At Belmont Park, some 1,000 workers who care for the horses live not far from where a stable hand was fatally stabbed.
The slaying took place last week in the backstretch, an area lined with long rows of barns and employee dormitories. Eight days before, the track had been the nexus of the horse racing world as Justify won the Belmont Stakes to become the 13th Triple Crown winner.
Nassau County police are working to determine how the attacker made his way onto the 445-acre complex, which is ringed by a 6-foot-high iron fence and guarded around the clock by security officers.
The police department receives calls from Belmont’s backstretch, but not many, said spokesman Det. Vincent Garcia.
“Most of them are aided cases, someone kicked by a horse,” he said. “There’s a bar there and you occasionally get an assault every once in a while.”
Belmont’s operator, the New York Racing Association, declined to comment on security measures, citing the ongoing criminal investigation.
Like Garcia, Joe Appelbaum of the New York Thoroughbred Horsemen’s Association said Belmont doesn’t have much crime. His group represents owners and trainers.
Appelbaum, the association’s president, said he sees the slaying as an outlier and praised security measures at the racetrack.
“We need to learn from this incident,” he said. “We don’t want to be complacent.”
Maria Larin, 51, was cooling down a racehorse early last Sunday when she was stabbed several times in a barn, police said. The horse took off, which alerted Belmont security officers, who chased down a man on the grounds and held him for police. Larin was pronounced dead at a hospital, police said.
The man, José Franco-Martinez, 53, had dated Larin and once worked at the racetrack, police said. He has pleaded not guilty to second-degree murder. His lawyer, an attorney with the Legal Aid Society of Nassau County, declined to comment.
Nassau’s homicide chief, Det. Lt. Stephen Fitzpatrick, has described the stabbing as “a targeted incident.” Still, Larin’s death has rattled some of her co-workers.
“It’s scary,” said groomer Jose Castro, 43. “You don’t think somebody can come in and kill you.”
Enrique Garcia, 40, exercises the horses. “Even inside, it’s not safe anymore,” he said.
Humberto Chavez, 41, is Belmont’s chaplain and feels safe when he is on the grounds.
“It’s a high-end level of security,” said Chavez, who is employed by the nonprofit New York Racetrack Chaplaincy. “Patrols are everywhere.”
The killing has reverberated through the horse-racing community. Keeneland in Lexington, Kentucky, is reviewing security measures on its backstretch, said Vince Gabbert, vice president of the racecourse.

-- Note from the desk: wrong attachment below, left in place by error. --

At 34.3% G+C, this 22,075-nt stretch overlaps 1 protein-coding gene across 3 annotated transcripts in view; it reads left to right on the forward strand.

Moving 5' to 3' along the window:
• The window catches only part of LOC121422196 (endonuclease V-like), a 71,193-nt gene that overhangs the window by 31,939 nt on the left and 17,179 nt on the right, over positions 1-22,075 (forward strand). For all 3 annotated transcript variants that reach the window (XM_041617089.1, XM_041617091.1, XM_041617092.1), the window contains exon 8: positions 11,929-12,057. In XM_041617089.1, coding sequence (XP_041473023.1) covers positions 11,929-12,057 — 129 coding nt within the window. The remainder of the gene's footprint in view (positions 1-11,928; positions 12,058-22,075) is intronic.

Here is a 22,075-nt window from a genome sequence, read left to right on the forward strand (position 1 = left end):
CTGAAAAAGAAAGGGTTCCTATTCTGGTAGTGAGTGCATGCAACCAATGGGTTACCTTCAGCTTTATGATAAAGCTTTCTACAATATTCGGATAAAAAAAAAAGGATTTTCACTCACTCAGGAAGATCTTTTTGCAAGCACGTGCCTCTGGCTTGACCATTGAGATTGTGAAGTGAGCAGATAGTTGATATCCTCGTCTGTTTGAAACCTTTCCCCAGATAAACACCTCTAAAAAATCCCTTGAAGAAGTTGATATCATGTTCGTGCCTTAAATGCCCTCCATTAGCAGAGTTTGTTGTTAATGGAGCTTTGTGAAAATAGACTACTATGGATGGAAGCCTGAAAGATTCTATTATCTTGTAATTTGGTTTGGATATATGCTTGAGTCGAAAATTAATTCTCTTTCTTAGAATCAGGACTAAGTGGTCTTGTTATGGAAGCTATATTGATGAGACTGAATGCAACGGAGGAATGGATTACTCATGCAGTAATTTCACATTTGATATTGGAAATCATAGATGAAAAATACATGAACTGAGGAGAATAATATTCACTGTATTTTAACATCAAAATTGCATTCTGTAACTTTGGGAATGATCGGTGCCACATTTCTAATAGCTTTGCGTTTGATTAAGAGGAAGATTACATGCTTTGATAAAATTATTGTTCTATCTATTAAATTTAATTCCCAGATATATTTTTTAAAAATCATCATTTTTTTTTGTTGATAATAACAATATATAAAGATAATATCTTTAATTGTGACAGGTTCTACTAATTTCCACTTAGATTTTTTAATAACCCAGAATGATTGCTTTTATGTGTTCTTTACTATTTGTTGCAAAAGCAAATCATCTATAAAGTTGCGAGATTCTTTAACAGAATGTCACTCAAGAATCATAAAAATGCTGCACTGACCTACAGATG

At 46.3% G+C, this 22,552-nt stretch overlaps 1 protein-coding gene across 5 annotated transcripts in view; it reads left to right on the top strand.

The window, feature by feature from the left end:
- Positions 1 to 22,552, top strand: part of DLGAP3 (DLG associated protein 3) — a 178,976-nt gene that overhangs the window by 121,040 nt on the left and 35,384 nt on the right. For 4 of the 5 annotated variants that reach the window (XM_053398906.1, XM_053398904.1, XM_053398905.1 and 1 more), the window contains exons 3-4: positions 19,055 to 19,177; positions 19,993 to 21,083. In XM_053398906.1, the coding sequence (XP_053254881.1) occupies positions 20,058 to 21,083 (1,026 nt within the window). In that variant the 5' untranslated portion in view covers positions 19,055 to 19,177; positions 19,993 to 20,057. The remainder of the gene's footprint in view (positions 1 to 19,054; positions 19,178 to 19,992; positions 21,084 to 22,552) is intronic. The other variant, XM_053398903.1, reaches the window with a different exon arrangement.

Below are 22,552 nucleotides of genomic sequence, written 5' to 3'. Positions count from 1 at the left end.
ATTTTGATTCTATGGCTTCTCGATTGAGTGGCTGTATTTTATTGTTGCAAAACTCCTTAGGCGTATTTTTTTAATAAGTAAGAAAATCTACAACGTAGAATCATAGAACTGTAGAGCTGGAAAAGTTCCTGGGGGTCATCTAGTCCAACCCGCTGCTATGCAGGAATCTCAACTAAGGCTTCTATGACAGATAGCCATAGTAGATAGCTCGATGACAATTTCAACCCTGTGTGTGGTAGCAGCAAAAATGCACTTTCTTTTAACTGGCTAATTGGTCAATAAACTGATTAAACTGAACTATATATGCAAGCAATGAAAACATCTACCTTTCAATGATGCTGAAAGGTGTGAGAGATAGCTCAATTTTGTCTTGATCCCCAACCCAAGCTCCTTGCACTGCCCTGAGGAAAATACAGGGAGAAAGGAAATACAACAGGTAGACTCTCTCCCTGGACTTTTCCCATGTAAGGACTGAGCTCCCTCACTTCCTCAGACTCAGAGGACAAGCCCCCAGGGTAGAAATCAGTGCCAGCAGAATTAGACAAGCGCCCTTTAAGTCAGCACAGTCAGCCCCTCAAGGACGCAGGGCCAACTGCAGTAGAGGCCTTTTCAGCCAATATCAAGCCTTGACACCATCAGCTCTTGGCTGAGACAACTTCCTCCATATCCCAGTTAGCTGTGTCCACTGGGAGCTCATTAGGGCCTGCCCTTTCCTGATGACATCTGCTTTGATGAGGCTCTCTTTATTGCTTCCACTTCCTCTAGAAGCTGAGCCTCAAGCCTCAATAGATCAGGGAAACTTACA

Keeneland has no security fence, Gabbert said.
“We want to be an open facility, not closed off,” he said. “We don’t want the workers to fear us or feel like it’s a police state.”
Round-the-clock armed security officers patrol Keeneland’s backstretch, which is also monitored by security cameras. The number of officers ranges from 50 for the peak racing season to 10 during slower times, Gabbert said.
During the peak racing season, from April to October, the park has about 300 workers. The number drops to about 100 during the offseason, he said.
Keeneland has very little trouble with its backstretch workers, Gabbert said. The racetrack works at keeping the peace by offering activities during off-hours, such as soccer tournaments, he said.
“Boredom is a bad thing,” he said.
Janice Gannon spent a decade working in backstretches, mostly in Canada, but has visited several horse racing parks in the United States for a book she wrote titled “Tails from the Track.”
Security varies from park to park but is generally tight, Gannon said. The reason, she added, has far more to do with protecting the valuable horses than the workers.
“You would be a fool to own these animals and not have security,” said Gannon, who lives in Ontario, Canada.
Some owners hire their own security officers to guard their horses overnight, she said.
During all her time in the backstretch, Gannon said she didn’t see much serious crime.
“The only problems I saw were boyfriend and girlfriend problems, and drugs,” said Gannon, 61, who worked as a groomer and an exercise rider.
When trouble happens, it often is handled by security and management, she said.
“I can’t even remember seeing any police on the backstretch,” she said.